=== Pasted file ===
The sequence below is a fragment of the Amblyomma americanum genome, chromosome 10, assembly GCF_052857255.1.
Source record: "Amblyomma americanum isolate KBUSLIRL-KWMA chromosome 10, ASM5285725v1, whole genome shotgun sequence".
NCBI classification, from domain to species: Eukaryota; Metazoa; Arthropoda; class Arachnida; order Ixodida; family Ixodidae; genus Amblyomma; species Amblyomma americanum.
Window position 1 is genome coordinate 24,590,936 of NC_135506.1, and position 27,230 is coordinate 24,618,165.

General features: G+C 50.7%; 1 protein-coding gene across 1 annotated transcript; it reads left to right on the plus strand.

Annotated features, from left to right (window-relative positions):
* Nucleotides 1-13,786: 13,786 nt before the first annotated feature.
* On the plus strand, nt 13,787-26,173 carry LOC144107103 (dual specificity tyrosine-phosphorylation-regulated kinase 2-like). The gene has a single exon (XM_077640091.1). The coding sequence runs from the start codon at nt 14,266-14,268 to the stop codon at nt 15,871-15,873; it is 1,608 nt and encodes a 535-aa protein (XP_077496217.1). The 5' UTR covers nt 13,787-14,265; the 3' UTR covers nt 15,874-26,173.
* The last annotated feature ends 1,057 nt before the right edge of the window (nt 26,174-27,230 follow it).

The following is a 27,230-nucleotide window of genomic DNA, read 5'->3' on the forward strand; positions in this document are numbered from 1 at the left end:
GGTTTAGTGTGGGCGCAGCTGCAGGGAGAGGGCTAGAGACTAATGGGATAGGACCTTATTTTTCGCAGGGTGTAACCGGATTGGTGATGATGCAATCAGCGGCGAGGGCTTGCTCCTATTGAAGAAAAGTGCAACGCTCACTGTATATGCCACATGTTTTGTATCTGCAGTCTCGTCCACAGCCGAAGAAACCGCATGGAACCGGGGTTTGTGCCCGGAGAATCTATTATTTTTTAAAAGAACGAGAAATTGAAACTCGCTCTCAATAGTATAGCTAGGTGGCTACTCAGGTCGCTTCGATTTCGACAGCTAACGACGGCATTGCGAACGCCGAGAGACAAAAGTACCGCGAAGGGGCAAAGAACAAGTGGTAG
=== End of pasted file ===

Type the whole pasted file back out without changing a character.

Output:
The sequence below is a fragment of the Amblyomma americanum genome, chromosome 10, assembly GCF_052857255.1.
Source record: "Amblyomma americanum isolate KBUSLIRL-KWMA chromosome 10, ASM5285725v1, whole genome shotgun sequence".
NCBI classification, from domain to species: Eukaryota; Metazoa; Arthropoda; class Arachnida; order Ixodida; family Ixodidae; genus Amblyomma; species Amblyomma americanum.
Window position 1 is genome coordinate 24,590,936 of NC_135506.1, and position 27,230 is coordinate 24,618,165.

General features: G+C 50.7%; 1 protein-coding gene across 1 annotated transcript; it reads left to right on the plus strand.

Annotated features, from left to right (window-relative positions):
* Nucleotides 1-13,786: 13,786 nt before the first annotated feature.
* On the plus strand, nt 13,787-26,173 carry LOC144107103 (dual specificity tyrosine-phosphorylation-regulated kinase 2-like). The gene has a single exon (XM_077640091.1). The coding sequence runs from the start codon at nt 14,266-14,268 to the stop codon at nt 15,871-15,873; it is 1,608 nt and encodes a 535-aa protein (XP_077496217.1). The 5' UTR covers nt 13,787-14,265; the 3' UTR covers nt 15,874-26,173.
* The last annotated feature ends 1,057 nt before the right edge of the window (nt 26,174-27,230 follow it).

The following is a 27,230-nucleotide window of genomic DNA, read 5'->3' on the forward strand; positions in this document are numbered from 1 at the left end:
GGTTTAGTGTGGGCGCAGCTGCAGGGAGAGGGCTAGAGACTAATGGGATAGGACCTTATTTTTCGCAGGGTGTAACCGGATTGGTGATGATGCAATCAGCGGCGAGGGCTTGCTCCTATTGAAGAAAAGTGCAACGCTCACTGTATATGCCACATGTTTTGTATCTGCAGTCTCGTCCACAGCCGAAGAAACCGCATGGAACCGGGGTTTGTGCCCGGAGAATCTATTATTTTTTAAAAGAACGAGAAATTGAAACTCGCTCTCAATAGTATAGCTAGGTGGCTACTCAGGTCGCTTCGATTTCGACAGCTAACGACGGCATTGCGAACGCCGAGAGACAAAAGTACCGCGAAGGGGCAAAGAACAAGTGGTAG